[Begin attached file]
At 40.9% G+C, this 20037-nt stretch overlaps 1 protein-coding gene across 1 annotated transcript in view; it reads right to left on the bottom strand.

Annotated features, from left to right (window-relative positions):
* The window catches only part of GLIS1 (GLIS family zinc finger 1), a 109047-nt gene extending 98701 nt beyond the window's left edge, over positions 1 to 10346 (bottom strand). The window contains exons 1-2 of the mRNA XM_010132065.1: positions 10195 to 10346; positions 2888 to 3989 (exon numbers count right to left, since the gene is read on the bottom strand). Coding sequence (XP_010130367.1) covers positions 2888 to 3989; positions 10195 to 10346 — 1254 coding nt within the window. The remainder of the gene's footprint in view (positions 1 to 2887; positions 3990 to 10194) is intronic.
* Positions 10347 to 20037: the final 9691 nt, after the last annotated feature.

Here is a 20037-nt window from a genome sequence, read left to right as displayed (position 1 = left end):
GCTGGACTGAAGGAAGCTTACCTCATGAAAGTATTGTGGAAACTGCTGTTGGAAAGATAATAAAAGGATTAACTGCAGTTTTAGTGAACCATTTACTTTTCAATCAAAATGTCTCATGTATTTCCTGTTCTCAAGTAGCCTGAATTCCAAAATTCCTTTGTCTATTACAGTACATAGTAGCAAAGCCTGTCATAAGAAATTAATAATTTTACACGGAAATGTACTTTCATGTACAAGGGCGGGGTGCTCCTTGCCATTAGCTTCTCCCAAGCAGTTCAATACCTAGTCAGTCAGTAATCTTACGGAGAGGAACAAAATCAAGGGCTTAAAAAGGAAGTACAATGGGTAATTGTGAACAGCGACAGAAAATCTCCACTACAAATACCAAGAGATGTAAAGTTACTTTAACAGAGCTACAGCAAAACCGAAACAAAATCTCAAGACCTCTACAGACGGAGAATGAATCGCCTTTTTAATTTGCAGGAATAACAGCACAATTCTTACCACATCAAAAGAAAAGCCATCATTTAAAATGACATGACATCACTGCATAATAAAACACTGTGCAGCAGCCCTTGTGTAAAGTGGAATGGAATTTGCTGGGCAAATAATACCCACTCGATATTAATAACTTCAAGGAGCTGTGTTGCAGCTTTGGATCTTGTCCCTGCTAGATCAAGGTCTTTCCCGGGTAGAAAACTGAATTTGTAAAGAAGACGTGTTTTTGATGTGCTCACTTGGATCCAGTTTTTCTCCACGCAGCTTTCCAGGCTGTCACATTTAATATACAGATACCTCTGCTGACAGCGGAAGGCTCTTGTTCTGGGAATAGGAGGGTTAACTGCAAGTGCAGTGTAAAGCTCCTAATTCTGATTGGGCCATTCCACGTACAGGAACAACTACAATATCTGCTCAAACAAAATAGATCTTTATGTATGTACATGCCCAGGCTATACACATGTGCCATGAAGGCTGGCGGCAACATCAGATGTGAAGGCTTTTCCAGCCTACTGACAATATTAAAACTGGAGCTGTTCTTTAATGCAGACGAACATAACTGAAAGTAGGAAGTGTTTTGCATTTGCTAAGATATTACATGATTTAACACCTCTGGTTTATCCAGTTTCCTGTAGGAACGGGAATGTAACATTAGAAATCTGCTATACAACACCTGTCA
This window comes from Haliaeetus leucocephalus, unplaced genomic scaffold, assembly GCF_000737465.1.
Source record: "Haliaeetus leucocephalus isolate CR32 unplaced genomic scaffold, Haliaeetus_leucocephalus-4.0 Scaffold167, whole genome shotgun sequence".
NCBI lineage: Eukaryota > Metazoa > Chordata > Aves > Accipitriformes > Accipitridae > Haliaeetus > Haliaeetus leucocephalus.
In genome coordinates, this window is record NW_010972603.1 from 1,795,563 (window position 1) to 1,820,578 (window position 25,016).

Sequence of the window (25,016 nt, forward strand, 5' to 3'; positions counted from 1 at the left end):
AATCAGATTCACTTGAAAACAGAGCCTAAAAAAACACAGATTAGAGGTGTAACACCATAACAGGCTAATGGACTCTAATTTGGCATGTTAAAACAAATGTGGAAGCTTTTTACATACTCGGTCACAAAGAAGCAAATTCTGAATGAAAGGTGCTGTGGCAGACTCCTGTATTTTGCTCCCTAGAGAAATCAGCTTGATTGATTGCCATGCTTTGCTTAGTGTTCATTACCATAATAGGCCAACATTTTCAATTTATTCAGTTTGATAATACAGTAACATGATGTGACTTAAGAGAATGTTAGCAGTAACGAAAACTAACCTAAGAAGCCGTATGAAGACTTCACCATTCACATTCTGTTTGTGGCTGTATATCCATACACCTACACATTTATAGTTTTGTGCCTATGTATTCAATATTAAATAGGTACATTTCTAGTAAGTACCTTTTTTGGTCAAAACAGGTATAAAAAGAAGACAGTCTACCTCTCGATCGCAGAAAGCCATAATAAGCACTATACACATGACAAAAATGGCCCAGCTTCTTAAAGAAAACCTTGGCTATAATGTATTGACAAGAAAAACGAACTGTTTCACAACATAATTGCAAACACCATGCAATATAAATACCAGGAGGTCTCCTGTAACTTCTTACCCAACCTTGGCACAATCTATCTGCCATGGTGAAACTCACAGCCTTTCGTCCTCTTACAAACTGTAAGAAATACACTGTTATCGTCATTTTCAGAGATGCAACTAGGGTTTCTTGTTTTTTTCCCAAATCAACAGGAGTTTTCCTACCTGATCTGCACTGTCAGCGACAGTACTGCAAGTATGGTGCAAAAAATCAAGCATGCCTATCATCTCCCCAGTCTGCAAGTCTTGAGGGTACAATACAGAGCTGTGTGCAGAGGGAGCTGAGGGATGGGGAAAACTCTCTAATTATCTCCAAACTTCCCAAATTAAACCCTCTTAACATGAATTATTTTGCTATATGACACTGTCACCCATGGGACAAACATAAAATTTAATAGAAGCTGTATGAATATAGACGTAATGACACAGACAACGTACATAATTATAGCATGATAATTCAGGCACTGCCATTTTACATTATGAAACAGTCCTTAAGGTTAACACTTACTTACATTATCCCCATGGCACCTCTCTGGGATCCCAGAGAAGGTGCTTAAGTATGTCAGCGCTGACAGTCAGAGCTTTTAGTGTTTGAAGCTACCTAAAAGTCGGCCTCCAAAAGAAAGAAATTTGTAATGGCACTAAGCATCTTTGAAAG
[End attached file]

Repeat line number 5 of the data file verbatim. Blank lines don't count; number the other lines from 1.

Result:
Here is a 20037-nt window from a genome sequence, read left to right as displayed (position 1 = left end):